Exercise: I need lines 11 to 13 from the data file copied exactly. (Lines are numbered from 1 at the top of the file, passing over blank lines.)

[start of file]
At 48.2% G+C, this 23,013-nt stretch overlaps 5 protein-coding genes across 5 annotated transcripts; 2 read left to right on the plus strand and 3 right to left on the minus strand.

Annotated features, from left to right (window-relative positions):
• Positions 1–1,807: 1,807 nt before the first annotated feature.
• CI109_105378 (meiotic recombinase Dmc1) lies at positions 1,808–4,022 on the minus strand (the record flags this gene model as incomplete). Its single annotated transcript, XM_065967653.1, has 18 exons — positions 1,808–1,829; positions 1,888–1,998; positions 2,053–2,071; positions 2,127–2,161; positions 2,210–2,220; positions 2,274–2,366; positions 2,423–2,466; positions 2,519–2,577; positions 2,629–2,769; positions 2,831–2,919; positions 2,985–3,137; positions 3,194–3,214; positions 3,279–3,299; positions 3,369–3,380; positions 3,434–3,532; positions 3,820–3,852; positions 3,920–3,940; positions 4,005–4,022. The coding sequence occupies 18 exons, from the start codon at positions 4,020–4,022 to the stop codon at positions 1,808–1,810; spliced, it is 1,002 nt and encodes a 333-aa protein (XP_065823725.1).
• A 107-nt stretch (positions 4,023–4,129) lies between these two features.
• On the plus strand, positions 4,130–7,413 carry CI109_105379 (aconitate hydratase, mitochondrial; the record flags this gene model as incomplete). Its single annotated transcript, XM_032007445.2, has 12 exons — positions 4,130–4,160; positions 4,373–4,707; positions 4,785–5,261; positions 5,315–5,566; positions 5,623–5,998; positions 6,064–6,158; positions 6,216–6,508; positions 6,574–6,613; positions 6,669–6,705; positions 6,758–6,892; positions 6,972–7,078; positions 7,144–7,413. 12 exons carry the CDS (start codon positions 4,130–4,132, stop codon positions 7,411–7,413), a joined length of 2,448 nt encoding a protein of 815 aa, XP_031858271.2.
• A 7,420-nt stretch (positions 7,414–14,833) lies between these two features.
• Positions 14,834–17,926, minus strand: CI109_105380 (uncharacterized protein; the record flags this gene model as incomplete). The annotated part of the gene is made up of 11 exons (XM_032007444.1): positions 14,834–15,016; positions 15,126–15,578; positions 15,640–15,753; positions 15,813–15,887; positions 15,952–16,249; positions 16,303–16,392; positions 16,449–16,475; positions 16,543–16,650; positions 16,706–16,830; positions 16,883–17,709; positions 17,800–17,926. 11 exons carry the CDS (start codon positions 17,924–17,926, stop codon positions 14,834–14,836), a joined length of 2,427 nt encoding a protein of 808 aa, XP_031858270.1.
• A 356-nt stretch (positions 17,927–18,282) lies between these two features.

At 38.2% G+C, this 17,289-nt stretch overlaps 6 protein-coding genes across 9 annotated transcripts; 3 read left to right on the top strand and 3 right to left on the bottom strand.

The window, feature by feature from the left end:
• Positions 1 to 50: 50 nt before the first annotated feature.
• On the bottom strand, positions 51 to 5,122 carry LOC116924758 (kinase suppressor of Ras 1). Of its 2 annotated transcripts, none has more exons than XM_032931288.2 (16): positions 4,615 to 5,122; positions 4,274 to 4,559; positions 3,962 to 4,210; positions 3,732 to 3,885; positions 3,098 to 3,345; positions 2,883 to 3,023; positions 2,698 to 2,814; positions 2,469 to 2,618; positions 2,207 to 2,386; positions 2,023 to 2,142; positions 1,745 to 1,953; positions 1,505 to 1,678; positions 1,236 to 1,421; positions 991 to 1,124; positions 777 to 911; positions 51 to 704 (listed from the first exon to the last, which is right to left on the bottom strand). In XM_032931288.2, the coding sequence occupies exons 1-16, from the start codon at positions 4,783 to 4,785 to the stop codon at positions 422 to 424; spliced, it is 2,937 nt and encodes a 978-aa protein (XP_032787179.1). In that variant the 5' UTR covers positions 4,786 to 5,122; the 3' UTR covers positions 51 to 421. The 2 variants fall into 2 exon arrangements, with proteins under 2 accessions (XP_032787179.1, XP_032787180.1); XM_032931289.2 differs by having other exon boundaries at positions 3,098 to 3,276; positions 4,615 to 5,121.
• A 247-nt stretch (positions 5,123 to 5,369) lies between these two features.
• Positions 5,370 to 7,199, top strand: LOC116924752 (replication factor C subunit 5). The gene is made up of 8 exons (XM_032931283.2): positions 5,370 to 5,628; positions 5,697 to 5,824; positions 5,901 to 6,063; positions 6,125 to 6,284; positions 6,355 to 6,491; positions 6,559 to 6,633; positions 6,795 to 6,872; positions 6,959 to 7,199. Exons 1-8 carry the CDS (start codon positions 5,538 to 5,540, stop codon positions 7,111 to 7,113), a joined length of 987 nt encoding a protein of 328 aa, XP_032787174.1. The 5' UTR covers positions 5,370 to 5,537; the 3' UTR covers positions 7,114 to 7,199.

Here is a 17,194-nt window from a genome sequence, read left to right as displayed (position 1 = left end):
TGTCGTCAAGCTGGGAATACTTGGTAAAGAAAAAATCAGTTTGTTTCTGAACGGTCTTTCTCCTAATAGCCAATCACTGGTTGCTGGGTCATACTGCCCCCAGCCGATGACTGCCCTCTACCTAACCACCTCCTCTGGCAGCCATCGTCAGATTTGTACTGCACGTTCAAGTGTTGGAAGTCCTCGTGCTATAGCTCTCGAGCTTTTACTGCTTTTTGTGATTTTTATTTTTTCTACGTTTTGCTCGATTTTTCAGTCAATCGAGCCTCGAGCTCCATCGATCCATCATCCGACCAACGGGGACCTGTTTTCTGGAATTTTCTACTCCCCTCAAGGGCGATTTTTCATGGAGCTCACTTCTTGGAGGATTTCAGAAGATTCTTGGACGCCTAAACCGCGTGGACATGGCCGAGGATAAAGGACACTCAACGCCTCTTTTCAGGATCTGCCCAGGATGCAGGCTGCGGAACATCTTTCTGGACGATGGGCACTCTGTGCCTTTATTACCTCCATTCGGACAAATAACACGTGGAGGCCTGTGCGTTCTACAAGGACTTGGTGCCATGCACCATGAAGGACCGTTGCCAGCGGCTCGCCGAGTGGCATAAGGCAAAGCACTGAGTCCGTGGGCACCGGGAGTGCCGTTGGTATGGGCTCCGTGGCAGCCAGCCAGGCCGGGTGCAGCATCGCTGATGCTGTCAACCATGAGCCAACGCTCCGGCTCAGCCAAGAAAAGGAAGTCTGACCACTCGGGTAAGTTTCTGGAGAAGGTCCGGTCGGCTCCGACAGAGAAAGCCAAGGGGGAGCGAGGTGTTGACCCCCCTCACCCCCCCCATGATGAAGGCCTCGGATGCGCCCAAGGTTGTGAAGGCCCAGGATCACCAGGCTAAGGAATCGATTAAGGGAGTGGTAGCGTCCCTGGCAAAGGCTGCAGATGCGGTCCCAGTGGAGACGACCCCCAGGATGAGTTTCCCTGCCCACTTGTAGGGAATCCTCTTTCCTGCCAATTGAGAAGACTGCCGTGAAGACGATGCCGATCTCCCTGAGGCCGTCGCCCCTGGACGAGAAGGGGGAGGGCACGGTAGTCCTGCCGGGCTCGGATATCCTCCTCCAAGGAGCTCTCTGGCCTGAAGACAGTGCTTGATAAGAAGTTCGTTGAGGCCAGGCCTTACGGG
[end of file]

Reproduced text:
The window, feature by feature from the left end:
• Positions 1 to 50: 50 nt before the first annotated feature.
• On the bottom strand, positions 51 to 5,122 carry LOC116924758 (kinase suppressor of Ras 1). Of its 2 annotated transcripts, none has more exons than XM_032931288.2 (16): positions 4,615 to 5,122; positions 4,274 to 4,559; positions 3,962 to 4,210; positions 3,732 to 3,885; positions 3,098 to 3,345; positions 2,883 to 3,023; positions 2,698 to 2,814; positions 2,469 to 2,618; positions 2,207 to 2,386; positions 2,023 to 2,142; positions 1,745 to 1,953; positions 1,505 to 1,678; positions 1,236 to 1,421; positions 991 to 1,124; positions 777 to 911; positions 51 to 704 (listed from the first exon to the last, which is right to left on the bottom strand). In XM_032931288.2, the coding sequence occupies exons 1-16, from the start codon at positions 4,783 to 4,785 to the stop codon at positions 422 to 424; spliced, it is 2,937 nt and encodes a 978-aa protein (XP_032787179.1). In that variant the 5' UTR covers positions 4,786 to 5,122; the 3' UTR covers positions 51 to 421. The 2 variants fall into 2 exon arrangements, with proteins under 2 accessions (XP_032787179.1, XP_032787180.1); XM_032931289.2 differs by having other exon boundaries at positions 3,098 to 3,276; positions 4,615 to 5,121.